Bosnian Americans are Americans whose ancestry can be traced to Bosnia and Herzegovina. The vast majority of Bosnian Americans emigrated to the United States during and after the Bosnian War which lasted from 1992–95. Nevertheless, a large number of Bosnians emigrated to the United States as early as the 19th century. The largest Bosnian American population can be found in St. Louis, Missouri, which boasts the largest number of Bosnians in the world outside of Europe. While official census reports from the 2001 Census indicate that there are 121,938 Bosnian-Americans in USA, it is estimated that today there are some 350,000 Americans of full or partial Bosnian descent living in the country.
The first Bosnians settled in Chicago in the late 19th and early 20th centuries, joining other immigrants seeking better opportunities and better lives. As the former Yugoslavia continued to find its identity as a nation over the last century, the people of Bosnia and Herzegovina sought stability and new beginnings in the city of Chicago many intending to return to their homeland. Bosnian Muslims were early leaders in the establishment of Chicago’s Muslim community. In 1906, they established Dzemijetul Hajrije (The Benevolent Society) of Illinois to preserve the community’s religious and national traditions as well as to provide mutual assistance for funerals and illness. The organization established chapters in Gary, Indiana, in 1913, and Butte, Montana, in 1916, and is the oldest existing Muslim organization in the United States.
Chicago's Bosnian Muslim community received a new influx of migrants after World War II who were displaced by the war and Communist takeover. This new wave of refugees included many well-educated professionals, some of whom were forced to take lower-skilled jobs as taxi cab drivers, factory workers, chauffeurs, and janitors. As the population increased in the early 1950s, the community invited Sheik Kamil Avdich, a prominent Muslim scholar, to become the first permanent imam (religious minister). Under Imam Kamil's leadership, the Muslim Religious and Cultural Home was established to raise funds for a mosque, which opened on Halsted Street in 1957. In 1968, the organization's name was changed to the Bosnian American Cultural Association, and in the early 1970s it purchased land in Northbrook to build a larger mosque and cultural center. The Islamic Cultural Center of Greater Chicago has remained an important center for Muslim religious activity, serving Bosnian and non-Bosnian Muslims in the Chicago metropolitan area.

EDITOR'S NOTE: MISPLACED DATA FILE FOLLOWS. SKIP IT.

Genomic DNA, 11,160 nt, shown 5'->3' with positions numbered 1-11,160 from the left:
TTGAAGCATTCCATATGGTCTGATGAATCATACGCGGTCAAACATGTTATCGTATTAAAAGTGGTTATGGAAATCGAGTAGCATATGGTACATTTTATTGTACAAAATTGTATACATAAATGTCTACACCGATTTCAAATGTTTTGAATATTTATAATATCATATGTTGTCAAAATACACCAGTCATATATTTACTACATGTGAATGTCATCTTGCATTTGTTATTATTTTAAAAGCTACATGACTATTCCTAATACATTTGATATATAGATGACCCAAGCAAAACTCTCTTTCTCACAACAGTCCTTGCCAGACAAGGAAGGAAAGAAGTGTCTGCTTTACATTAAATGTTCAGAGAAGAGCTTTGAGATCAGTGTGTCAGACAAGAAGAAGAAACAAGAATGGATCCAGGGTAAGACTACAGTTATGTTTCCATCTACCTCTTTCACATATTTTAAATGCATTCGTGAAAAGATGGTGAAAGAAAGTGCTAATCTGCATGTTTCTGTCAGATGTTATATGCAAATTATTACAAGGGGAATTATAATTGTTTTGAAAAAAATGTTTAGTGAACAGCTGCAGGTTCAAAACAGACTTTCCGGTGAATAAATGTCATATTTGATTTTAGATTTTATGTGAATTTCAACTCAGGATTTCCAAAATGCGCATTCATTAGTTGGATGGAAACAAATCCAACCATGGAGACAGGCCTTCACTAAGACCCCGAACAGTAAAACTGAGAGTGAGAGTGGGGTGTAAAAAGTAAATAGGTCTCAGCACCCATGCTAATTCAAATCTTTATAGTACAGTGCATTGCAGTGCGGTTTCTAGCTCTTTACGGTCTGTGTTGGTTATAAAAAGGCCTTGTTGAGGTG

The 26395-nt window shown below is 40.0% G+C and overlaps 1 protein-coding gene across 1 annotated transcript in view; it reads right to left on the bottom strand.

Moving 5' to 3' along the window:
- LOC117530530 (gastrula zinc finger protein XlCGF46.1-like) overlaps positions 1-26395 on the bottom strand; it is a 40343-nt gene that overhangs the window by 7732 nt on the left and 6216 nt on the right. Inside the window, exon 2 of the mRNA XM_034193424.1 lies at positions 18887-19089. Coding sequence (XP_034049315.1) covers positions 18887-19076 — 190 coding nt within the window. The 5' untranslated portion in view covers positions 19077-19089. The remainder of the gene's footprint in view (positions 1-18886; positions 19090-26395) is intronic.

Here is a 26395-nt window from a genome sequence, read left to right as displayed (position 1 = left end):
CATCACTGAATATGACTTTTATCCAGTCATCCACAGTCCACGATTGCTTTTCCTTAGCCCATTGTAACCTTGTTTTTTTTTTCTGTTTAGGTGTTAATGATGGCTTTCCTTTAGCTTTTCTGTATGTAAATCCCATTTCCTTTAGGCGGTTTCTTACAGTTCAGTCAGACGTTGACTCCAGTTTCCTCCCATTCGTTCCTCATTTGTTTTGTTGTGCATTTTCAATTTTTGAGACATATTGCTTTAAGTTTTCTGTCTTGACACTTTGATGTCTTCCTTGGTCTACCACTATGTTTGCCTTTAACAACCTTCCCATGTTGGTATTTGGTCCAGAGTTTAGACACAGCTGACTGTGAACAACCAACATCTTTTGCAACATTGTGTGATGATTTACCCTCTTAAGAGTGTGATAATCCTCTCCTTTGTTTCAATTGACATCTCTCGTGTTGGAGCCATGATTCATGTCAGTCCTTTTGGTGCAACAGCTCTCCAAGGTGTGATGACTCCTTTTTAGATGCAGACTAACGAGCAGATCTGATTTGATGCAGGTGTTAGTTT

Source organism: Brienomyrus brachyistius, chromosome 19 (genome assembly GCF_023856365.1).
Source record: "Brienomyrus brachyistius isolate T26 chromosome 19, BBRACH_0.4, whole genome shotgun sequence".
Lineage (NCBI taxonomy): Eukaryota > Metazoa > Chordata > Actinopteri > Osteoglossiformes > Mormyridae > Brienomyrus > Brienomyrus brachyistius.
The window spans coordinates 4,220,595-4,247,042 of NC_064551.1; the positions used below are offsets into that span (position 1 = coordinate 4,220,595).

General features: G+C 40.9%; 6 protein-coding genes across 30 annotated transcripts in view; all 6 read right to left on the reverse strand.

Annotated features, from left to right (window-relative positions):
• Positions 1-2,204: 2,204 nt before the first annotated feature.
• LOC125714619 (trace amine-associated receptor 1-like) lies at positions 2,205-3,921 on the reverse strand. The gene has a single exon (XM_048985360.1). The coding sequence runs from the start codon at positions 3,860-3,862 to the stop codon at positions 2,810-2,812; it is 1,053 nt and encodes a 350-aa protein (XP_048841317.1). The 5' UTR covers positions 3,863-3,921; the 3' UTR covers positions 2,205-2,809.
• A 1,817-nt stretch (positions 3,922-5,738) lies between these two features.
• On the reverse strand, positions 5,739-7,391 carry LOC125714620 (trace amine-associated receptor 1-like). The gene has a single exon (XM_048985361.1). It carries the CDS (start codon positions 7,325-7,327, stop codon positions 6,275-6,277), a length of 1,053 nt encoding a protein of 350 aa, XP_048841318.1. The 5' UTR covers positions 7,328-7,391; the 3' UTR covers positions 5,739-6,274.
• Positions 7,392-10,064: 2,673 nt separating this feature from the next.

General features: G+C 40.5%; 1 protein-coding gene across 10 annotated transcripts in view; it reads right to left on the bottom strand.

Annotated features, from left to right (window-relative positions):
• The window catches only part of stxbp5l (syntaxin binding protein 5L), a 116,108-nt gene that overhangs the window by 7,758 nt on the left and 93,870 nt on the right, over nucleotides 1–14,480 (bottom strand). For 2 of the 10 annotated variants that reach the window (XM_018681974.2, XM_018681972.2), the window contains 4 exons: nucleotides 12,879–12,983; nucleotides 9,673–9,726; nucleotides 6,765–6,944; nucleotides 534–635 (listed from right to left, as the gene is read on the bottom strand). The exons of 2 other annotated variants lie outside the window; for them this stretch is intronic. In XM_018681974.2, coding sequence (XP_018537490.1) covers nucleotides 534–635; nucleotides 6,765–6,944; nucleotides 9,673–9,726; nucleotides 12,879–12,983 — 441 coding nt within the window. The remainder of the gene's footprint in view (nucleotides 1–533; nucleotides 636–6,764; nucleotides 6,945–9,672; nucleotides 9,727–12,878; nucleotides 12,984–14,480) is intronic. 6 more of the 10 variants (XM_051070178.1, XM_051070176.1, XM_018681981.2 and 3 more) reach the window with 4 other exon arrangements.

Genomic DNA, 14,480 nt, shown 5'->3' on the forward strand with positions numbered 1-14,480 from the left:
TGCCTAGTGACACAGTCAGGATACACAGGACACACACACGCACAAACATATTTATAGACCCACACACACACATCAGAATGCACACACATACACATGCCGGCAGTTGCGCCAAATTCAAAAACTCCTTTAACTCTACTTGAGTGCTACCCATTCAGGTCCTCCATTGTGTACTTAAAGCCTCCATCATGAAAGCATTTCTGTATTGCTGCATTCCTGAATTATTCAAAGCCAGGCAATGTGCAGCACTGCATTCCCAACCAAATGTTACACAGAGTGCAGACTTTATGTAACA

The war in Bosnia and Herzegovina from 1992 to 1995 brought the largest influx of Bosnians to St Louis. St Louis became the most popular United States destination for Bosnian refugees. It is estimated that 40,000 refugees moved to the St. Louis area in the 1990s and early 2000s, bringing the total St. Louis Bosnian population to some 70,000. In Chicago, the Bosnian community has largely settled in the northern part of the city, between Lawrence and Howard, from Clark to Lake Michigan. Many refugees suffered from post-traumatic stress disorder as a result of gruesome experiences in concentration camps and the death of family and friends. The Illinois Department of Human Services founded the Bosnian Refugee Center in 1994 with the help of public and private agencies to assist the newcomers, and in 1997 it became the nonprofit Bosnian & Herzegovinian American Community Center. Staffed by Bosnian refugees from all backgrounds, the center serves all refugees by providing community services that include educational and family programs, counseling, and cultural activities.
1 Poles came to the United States legally as Austrians, Germans, Prussians or Russians throughout the 19th century, because from 1772-1795 till 1918, all Polish lands had been partitioned between imperial Austria, Prussia (a protoplast of Germany) and Russia until Poland regained its sovereignty in the wake of World War I.
7 Disputed; Jews and Roma both have recognised origins and historic ties to Asia (the Levant and Northern India respectively), but individual groups listed here experienced at least some distinctive identity development while in diaspora among Europeans.